● Lab Rats: How Silicon Valley Made Work Miserable for the Rest of Us
By Dan Lyons
Review via Publishers Weekly
In this darkly funny journalistic look at the contemporary workplace, Lyons (Disrupted), a former journalist at Newsweek and writer for HBO’s Silicon Valley, reveals how the culture fostered by tech firms has created toxic environments in which workers are dehumanized, wages are low, stressors are constant, and job security is nonexistent. Behind the typical tech start-up trappings, such as ping-pong tables and free snacks, lies a drastically reengineered social contract between employers and employees, one in which notions of contributing to social good have been replaced with profiting at any cost. Lyons traces the emergence of this new corporate style to valley titans such as Amazon founder Jeff Bezos and Netflix CEO and chairman Reed Hastings, whose companies reap billions while their workers get an ever-dwindling share of the pie, and further back, to the erosion of the social safety net in the 1980s.
● Corporations Are People Too: (And They Should Act Like It)
By Kent Greenfield
Summary via publisher (Yale University Press)
Are corporations people? The U.S. Supreme Court launched a heated debate when it ruled in Citizens United that corporations can claim the same free speech rights as humans. Should corporations be able to claim rights of free speech, religious conscience, and due process? Kent Greenfield provides an answer: Sometimes. With an analysis sure to challenge the assumptions of both progressives and conservatives, Greenfield explores corporations’ claims to constitutional rights and the foundational conflicts about their obligations in society. He argues that a blanket opposition to corporate personhood is misguided, since it is consistent with both the purpose of corporations and the Constitution itself that corporations can claim rights at least some of the time.
● The Public Company Transformed
By Brian Cheffins
Summary via publisher (Oxford University Press)
For decades, the public company has played a dominant role in the American economy. Since the middle of the 20th century, the nature of the public company has changed considerably. The transformation has been a fascinating one, marked by scandals, political controversy, wide swings in investor and public sentiment, mismanagement, entrepreneurial verve, noisy corporate “raiders” and various other larger-than-life personalities. Nevertheless, amidst a voluminous literature on corporations, a systematic historical analysis of the changes that have occurred is lacking. The Public Company Transformed correspondingly analyzes how the public company has been recast from the mid-20th century through to the present day, with particular emphasis on senior corporate executives and the constraints affecting the choices available to them.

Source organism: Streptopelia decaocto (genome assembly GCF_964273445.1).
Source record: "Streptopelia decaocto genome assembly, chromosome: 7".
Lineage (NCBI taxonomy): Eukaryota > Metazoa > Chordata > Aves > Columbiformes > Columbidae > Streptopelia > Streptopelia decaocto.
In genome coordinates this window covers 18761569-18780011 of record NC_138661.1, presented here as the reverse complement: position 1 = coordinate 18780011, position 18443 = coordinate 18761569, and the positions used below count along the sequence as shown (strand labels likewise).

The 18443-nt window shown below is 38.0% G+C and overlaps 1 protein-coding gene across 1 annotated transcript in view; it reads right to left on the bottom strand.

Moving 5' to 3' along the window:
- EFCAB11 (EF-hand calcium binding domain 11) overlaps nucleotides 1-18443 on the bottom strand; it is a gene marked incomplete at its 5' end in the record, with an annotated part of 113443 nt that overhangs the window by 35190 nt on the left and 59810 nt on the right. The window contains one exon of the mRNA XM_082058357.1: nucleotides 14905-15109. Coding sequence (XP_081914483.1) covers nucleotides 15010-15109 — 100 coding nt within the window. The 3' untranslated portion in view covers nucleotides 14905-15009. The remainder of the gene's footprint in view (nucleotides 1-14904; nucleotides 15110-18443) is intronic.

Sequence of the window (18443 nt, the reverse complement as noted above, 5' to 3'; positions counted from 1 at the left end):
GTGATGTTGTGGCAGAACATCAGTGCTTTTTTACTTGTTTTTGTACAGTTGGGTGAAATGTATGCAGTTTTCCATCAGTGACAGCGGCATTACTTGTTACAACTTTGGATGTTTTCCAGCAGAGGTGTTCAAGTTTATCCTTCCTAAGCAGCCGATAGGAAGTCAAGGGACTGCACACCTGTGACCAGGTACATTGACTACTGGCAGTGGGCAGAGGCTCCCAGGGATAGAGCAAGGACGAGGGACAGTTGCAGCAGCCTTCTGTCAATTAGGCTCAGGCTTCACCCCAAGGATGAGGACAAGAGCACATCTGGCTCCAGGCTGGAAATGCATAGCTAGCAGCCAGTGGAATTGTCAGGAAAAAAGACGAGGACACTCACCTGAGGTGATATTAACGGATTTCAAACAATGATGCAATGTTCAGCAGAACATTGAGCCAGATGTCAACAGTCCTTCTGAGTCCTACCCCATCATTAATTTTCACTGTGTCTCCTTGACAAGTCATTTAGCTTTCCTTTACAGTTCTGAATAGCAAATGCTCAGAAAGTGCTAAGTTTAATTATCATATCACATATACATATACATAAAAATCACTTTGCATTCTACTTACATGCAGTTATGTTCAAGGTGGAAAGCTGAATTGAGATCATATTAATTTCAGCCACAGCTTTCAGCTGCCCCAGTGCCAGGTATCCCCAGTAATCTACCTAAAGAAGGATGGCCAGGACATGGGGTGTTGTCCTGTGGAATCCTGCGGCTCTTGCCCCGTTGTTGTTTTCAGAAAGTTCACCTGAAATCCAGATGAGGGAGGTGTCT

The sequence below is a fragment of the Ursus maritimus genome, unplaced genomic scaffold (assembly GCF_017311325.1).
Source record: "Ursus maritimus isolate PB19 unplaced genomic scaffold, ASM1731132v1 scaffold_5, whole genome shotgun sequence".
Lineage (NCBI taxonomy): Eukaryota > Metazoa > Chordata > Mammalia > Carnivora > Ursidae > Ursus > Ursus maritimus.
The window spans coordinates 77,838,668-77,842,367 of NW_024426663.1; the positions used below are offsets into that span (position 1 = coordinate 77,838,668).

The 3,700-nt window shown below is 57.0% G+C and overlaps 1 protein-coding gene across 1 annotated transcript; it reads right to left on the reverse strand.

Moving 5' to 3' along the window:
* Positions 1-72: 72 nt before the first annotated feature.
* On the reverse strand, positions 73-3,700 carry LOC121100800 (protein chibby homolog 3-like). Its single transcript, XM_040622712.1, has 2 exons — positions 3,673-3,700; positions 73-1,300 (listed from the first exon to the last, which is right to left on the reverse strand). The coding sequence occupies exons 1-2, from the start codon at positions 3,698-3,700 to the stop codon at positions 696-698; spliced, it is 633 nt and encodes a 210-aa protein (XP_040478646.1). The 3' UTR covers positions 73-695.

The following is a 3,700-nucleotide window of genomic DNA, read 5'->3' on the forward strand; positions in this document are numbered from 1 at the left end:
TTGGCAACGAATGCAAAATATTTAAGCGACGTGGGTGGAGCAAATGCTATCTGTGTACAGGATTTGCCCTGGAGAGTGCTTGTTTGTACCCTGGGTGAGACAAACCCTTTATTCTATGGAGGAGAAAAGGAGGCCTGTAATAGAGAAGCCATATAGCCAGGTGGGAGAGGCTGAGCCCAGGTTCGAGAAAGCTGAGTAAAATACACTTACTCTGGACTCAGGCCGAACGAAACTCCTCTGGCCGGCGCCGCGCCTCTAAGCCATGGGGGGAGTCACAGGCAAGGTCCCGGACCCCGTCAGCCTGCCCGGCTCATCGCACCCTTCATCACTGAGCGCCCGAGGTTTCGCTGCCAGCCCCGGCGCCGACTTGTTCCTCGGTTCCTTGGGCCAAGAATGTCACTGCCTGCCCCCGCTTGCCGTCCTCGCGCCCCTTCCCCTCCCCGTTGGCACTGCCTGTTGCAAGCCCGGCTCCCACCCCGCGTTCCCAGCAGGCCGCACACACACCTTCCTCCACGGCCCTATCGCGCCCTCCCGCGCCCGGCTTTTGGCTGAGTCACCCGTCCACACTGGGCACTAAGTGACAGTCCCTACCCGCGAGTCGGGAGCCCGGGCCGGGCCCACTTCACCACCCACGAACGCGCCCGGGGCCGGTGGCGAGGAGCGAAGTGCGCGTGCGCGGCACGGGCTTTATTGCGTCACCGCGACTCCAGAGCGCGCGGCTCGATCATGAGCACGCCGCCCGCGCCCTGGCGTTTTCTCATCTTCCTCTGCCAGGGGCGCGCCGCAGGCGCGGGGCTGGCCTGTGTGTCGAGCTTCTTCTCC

● University of Nike: How Corporate Cash Bought American Higher Education
By Joshua Hunt
Q&A with author via The New York Times
To tune into major college sporting events is to see a parade of advertisements, many of them on the athletes’ uniforms, for Nike, Adidas and other powerhouse apparel companies. Earlier this year, the N.C.A.A. made changes that are meant, in part, to increase transparency around just what corporate sponsors pay for. But in the eyes of many critics, more reforms are needed. In “University of Nike,” Joshua Hunt trains his focus on the University of Oregon, arguing that it has damaged its mission through its relationship with Nike, a company run by Oregon alumnus Phil Knight. Mr. Hunt says that other schools have followed suit in building troubling partnerships, using the support of Nike and other major brands to make up for cutbacks in public spending. Below, the author talks about his initial interest in this subject, an acclaimed documentary filmmaker who inspires him and more.